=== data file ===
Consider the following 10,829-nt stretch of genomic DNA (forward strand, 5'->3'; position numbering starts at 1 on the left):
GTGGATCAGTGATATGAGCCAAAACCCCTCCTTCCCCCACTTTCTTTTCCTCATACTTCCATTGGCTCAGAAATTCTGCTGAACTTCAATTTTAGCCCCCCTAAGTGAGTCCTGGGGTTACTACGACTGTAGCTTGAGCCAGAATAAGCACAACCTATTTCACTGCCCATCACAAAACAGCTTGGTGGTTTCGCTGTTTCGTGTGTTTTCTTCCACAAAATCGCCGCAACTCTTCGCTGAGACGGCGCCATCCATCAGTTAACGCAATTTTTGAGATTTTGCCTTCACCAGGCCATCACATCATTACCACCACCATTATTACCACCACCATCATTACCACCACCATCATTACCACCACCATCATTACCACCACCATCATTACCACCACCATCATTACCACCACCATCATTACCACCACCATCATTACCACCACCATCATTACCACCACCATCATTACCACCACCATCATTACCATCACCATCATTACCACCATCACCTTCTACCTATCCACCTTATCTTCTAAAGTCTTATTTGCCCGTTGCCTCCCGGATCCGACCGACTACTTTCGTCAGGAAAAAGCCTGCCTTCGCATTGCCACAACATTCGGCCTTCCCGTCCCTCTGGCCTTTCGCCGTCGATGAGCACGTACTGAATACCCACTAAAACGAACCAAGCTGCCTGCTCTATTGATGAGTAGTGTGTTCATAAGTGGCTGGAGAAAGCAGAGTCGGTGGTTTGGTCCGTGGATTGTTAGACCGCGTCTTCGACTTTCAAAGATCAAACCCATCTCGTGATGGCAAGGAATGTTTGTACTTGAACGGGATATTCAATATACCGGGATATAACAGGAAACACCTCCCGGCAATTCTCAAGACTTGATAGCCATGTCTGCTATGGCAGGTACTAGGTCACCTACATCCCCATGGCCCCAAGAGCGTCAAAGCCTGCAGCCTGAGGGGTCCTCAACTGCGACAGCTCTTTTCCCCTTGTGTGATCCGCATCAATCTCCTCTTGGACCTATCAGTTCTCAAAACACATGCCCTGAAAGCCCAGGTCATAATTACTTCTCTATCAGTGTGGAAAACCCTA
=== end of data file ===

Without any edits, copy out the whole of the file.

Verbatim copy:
Consider the following 10,829-nt stretch of genomic DNA (forward strand, 5'->3'; position numbering starts at 1 on the left):
GTGGATCAGTGATATGAGCCAAAACCCCTCCTTCCCCCACTTTCTTTTCCTCATACTTCCATTGGCTCAGAAATTCTGCTGAACTTCAATTTTAGCCCCCCTAAGTGAGTCCTGGGGTTACTACGACTGTAGCTTGAGCCAGAATAAGCACAACCTATTTCACTGCCCATCACAAAACAGCTTGGTGGTTTCGCTGTTTCGTGTGTTTTCTTCCACAAAATCGCCGCAACTCTTCGCTGAGACGGCGCCATCCATCAGTTAACGCAATTTTTGAGATTTTGCCTTCACCAGGCCATCACATCATTACCACCACCATTATTACCACCACCATCATTACCACCACCATCATTACCACCACCATCATTACCACCACCATCATTACCACCACCATCATTACCACCACCATCATTACCACCACCATCATTACCACCACCATCATTACCACCACCATCATTACCACCACCATCATTACCATCACCATCATTACCACCATCACCTTCTACCTATCCACCTTATCTTCTAAAGTCTTATTTGCCCGTTGCCTCCCGGATCCGACCGACTACTTTCGTCAGGAAAAAGCCTGCCTTCGCATTGCCACAACATTCGGCCTTCCCGTCCCTCTGGCCTTTCGCCGTCGATGAGCACGTACTGAATACCCACTAAAACGAACCAAGCTGCCTGCTCTATTGATGAGTAGTGTGTTCATAAGTGGCTGGAGAAAGCAGAGTCGGTGGTTTGGTCCGTGGATTGTTAGACCGCGTCTTCGACTTTCAAAGATCAAACCCATCTCGTGATGGCAAGGAATGTTTGTACTTGAACGGGATATTCAATATACCGGGATATAACAGGAAACACCTCCCGGCAATTCTCAAGACTTGATAGCCATGTCTGCTATGGCAGGTACTAGGTCACCTACATCCCCATGGCCCCAAGAGCGTCAAAGCCTGCAGCCTGAGGGGTCCTCAACTGCGACAGCTCTTTTCCCCTTGTGTGATCCGCATCAATCTCCTCTTGGACCTATCAGTTCTCAAAACACATGCCCTGAAAGCCCAGGTCATAATTACTTCTCTATCAGTGTGGAAAACCCTA